Association for Behavior Analysis International

The Association for Behavior Analysis International® (ABAI) is a nonprofit membership organization with the mission to contribute to the well-being of society by developing, enhancing, and supporting the growth and vitality of the science of behavior analysis through research, education, and practice.


43rd Annual Convention; Denver, CO; 2017

Event Details

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Symposium #420
CE Offered: BACB
Strategies to Improve the Quality of Service Delivery in School- and Home-Based Services: Novel Approaches to the Development of Parents, Teachers, and Paraprofessionals as Interventionists
Monday, May 29, 2017
10:00 AM–10:50 AM
Convention Center 403/404
Area: EDC/OBM; Domain: Translational
Chair: Shawnee D. Collins (Chrysalis)
CE Instructor: Christian Sabey, Ph.D.

The technology of Behavior Analysis has yielded significant societal benefits through structured, systematic services in controlled settings. However, there is an increasing need for services in homes, schools, and community settings. Access to well-trained, experienced interventionists in these settings is less likely than in clinical settings. This symposium examines novel approaches to the training, coaching, and professional development of a variety of interventionists available in these settings. As the quality of services offered by these agents in more naturalistic settings increases, target behaviors are more likely to be generalized and maintained thereby increasing the quality of life and long-term outcomes for our clients.

Instruction Level: Intermediate
Keyword(s): Home-based services, Naturalistic Teaching, School-based interventions, Staff Training
Using Self-Management and Student Feedback to Increase Instructor's Use of Specific Praise in an Out-of-School Time Program
(Applied Research)
CADE T. CHARLTON (Brigham Young University), Richard P. West (Utah State University), Benjamin Lignugaris/Kraft (Utah State University)
Abstract: An experimental study of the effects of a self-management procedure using student feedback on teachers’ use of specific praise will be described and discussed. The procedures were designed to be simple, low-cost, and effective without extensive coaching and support. Participating instructors in an out-of-school time program completed self-evaluations, collected student feedback, and accessed visual performance feedback daily via low-cost mobile devices in their classrooms. Four participating instructors in this study increased their use of specific praise relative to baseline rates. In addition, instructors increased their use of general praise, student names, and detailed descriptions as the study progressed.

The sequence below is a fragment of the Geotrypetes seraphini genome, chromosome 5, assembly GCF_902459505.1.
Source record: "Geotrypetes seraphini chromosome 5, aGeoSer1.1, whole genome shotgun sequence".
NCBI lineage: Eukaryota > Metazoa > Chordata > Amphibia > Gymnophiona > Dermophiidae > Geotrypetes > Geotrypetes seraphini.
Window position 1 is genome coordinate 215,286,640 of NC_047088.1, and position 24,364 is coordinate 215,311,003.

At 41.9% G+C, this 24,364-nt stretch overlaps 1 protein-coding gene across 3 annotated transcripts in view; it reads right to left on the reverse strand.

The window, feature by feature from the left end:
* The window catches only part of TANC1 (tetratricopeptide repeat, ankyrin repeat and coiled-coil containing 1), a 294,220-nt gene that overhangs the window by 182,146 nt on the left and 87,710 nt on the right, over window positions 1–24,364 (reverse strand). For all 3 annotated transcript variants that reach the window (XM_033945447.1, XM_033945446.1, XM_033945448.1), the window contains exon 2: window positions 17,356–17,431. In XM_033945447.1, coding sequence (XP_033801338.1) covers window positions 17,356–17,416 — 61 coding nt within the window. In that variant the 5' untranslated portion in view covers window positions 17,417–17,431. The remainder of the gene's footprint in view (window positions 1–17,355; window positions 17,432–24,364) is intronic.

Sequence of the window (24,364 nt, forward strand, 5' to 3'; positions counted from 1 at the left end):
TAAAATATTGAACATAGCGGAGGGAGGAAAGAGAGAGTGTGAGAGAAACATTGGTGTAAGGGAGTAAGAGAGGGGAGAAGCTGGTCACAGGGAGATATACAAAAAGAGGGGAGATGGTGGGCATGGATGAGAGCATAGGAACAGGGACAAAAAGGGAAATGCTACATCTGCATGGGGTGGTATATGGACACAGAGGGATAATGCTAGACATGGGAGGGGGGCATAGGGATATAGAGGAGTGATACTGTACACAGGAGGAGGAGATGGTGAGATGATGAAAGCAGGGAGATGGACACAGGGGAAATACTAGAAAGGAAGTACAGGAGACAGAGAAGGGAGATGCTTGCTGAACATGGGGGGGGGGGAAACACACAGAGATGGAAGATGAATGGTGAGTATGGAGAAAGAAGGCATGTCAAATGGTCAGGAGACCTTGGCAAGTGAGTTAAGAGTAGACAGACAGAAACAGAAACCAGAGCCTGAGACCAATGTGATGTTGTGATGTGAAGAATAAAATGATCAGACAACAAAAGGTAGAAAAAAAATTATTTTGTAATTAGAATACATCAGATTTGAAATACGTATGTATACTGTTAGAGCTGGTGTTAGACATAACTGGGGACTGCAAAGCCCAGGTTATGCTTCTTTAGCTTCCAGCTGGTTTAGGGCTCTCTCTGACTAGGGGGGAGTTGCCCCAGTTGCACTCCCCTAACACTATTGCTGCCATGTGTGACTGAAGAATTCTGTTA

Disseminating Parenting Behavior Skills Through Social Groups in Low Resource Environments: A Pyramidal Training Approach
(Applied Research)
BLAKE HANSEN (Brigham Young University)
Abstract: In countries that populations have high rates of poverty, parenting a child with a disability can be extremely difficult. The lack of qualified professionals combined with the added stress of behavior challenges are common in Eastern and Southeastern Europe. A series of studies were conducted in the Western Balkans and Russia on a novel approach to disseminating research-based practices by training parents to facilitate training of other parents. In all cases, parents of children with disabilities were taught skills using a behavior skills training approach that included instructions, modeling, role-play, and feedback. In the first study, contingent praise was taught though three and four levels of parents who trained other parents. In the second study, a naturalistic mand training protocol was trained in a group of three mothers of children with autism. The combined results indicated that proximity to the therapist did not impact skill acquisition which indicates that this approach may be effective for disseminating parenting skills in low resource environments.

Brief, Localized, Intensive, Social Skills Intervention: Training Typical School Personnel to Deliver Social Skills Instruction

(Applied Research)
Christian Sabey (Brigham Young University), REBECCA HARTZELL (University of Arizona)

Social skills training is critical to the success of students with autism spectrum disorder (ASD). However, many schools struggle to find the personnel with the expertise to be able to deliver effective social skills instruction. In this study we identified typical school personnel to deliver a social skills intervention. Researchers trained the school personnel to deliver the intervention and measure the effect of the intervention on the social interactions of the students with ASD. The social skills intervention included picking up students from lunch and beginning a lesson. Then continuing the lesson on the playground and giving the student a goal to work on during recess. Students were observed and their behavior recorded during recess. We also measured the fidelity of implementation of the intervention and report on the level of support required for the school personnel to implement with fidelity. We found that with minor support, school personnel successfully implemented the intervention and had a positive effect on students with ASD




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